5. Design projects that have a social-emotional component.
You could do a project that actually focuses on managing trauma or stress. In addition to providing an opportunity to study the topic, these projects can give students a sense of agency that helps them deal with their situation—or a voice to share their stories. Here are five examples you could adapt for remote learning and for the current situation (and for other grade levels) from the project library at my.pblworks.org:
In the midst of the shift to online and remote learning, teachers are not untouched by this pandemic.
They are also managing their own lives and emotions. We must practice self care and awareness of our own trauma at this time, so we are better equipped to attend to students’ needs. The current reality has and will continue to deeply impact us all. Teachers are charged with a tremendous task.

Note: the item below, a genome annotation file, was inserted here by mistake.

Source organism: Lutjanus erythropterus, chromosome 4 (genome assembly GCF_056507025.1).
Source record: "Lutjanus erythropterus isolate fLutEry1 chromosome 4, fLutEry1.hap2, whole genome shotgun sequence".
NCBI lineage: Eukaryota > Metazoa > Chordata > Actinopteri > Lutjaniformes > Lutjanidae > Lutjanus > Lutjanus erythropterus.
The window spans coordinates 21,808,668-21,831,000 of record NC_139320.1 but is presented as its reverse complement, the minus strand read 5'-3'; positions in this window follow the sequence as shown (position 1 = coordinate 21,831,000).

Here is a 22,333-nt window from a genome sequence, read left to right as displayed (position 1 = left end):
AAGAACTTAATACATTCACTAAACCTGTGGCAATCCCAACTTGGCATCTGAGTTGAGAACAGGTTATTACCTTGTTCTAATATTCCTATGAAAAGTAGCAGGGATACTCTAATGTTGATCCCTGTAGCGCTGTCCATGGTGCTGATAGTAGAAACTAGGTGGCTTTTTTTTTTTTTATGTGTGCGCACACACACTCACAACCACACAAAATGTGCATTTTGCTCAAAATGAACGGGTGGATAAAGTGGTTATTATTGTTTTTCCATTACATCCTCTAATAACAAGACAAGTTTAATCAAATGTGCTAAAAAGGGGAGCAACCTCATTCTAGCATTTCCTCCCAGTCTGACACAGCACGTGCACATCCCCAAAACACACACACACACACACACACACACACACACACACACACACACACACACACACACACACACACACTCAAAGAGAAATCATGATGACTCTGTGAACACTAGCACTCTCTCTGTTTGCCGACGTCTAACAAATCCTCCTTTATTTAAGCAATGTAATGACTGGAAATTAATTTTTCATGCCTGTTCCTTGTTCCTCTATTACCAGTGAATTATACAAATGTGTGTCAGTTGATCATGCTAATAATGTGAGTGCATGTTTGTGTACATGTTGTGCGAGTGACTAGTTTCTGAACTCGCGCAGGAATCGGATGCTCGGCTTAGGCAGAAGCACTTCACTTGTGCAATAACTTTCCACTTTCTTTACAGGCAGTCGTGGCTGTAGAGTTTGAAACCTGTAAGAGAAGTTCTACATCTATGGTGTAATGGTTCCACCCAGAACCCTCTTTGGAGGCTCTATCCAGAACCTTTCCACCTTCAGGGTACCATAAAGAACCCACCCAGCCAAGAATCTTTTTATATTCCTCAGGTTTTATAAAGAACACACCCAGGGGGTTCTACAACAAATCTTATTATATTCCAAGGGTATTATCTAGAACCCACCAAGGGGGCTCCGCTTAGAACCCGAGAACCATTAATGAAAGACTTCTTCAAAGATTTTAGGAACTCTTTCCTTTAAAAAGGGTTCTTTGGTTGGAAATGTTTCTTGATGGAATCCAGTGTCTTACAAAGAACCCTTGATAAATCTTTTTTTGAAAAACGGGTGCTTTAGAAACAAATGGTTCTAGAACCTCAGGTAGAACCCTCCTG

While academic outcomes are important, they cannot and should not be our primary focus. We don’t have to become experts in trauma-informed practices overnight. We should approach our work with a heightened ethic of care and empathy.
Let’s focus on affirming and validating students—who they are and what they bring to the learning environment. We can holistically support our students with a commitment to attention and intention. We can pay more attention to and address our students’ overall well-being by doing what we are already doing with more intention and love.